Federico García Lorca (June 5, 1898 - 1936), Spanish poet - an emblematic member of the Generation of ‘27; murdered at the beginning of the Spanish Civil War…

The Guitar by Federico García Lorca
(Translated by Cola Franzen)


The weeping of the guitar
begins.
The goblets of dawn
are smashed.
The weeping of the guitar
begins.
Useless
to silence it.
Impossible
to silence it.
It weeps monotonously
as water weeps
as the wind weeps
over snowfields.
Impossible
to silence it.
It weeps for distant
things.
Hot southern sands
yearning for white camellias.
Weeps arrow without target
evening without morning
and the first dead bird
on the branch.
Oh, guitar!
Heart mortally wounded
by five swords.

(this post was reblogged from lumpy-pudding)

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Alexander Pushkin (June 6, 1799 – 1837) - considered by many to be the greatest Russian poet and the founder of modern Russian literature - pioneered the use of vernacular speech in his poems and plays, creating a style of storytelling, mixing drama, romance, and satire…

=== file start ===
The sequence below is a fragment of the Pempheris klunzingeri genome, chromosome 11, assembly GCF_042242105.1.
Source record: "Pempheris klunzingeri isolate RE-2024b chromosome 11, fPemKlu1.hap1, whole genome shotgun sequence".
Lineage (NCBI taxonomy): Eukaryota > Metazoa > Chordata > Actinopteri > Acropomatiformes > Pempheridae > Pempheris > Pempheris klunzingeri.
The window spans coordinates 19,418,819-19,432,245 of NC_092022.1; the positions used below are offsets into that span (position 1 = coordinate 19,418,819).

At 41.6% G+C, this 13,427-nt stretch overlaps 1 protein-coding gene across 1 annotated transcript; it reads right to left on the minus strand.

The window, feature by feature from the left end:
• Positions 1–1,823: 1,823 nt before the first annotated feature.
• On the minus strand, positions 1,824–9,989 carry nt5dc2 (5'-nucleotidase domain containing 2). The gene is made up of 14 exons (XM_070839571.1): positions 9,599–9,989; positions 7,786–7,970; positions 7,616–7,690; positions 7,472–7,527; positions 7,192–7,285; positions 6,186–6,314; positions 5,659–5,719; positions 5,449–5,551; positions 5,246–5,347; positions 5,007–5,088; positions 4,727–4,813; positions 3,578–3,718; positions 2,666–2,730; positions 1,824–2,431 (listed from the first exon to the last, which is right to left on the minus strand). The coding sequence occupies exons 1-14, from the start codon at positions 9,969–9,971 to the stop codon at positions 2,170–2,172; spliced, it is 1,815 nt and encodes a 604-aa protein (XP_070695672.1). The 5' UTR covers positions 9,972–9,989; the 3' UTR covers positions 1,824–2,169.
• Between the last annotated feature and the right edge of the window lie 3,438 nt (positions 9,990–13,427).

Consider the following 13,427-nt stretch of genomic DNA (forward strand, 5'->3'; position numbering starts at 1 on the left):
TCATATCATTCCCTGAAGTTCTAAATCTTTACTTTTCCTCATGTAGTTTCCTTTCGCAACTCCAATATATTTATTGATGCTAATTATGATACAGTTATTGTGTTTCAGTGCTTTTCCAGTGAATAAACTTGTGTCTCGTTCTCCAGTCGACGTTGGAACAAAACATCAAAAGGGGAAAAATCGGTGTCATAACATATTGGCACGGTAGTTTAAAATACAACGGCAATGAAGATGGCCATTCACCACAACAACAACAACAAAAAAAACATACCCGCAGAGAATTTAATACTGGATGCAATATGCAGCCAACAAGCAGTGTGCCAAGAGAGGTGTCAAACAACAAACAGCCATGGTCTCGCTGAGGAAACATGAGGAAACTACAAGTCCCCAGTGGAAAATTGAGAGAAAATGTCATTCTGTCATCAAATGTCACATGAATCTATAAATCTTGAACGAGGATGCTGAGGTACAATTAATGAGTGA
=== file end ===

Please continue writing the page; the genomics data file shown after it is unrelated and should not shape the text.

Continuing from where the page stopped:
“The illusion which exalts us is dearer to us then ten-thousand truths.”
— A. Pushkin




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Friedrich Hölderlin, the great, but mad, German Romantic poet, passed away June 6, 1843, after many years of obscurity and silence…

“Dichterlich wohnt der Mensch.” (Like a poet man lives…)



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Turkish writer Orhan Pamuk, who won the 2006 Nobel Prize for Literature, was born June 7, 1952. Pamuk teaches comp. lit. and writing at Columbia University in the City of New York…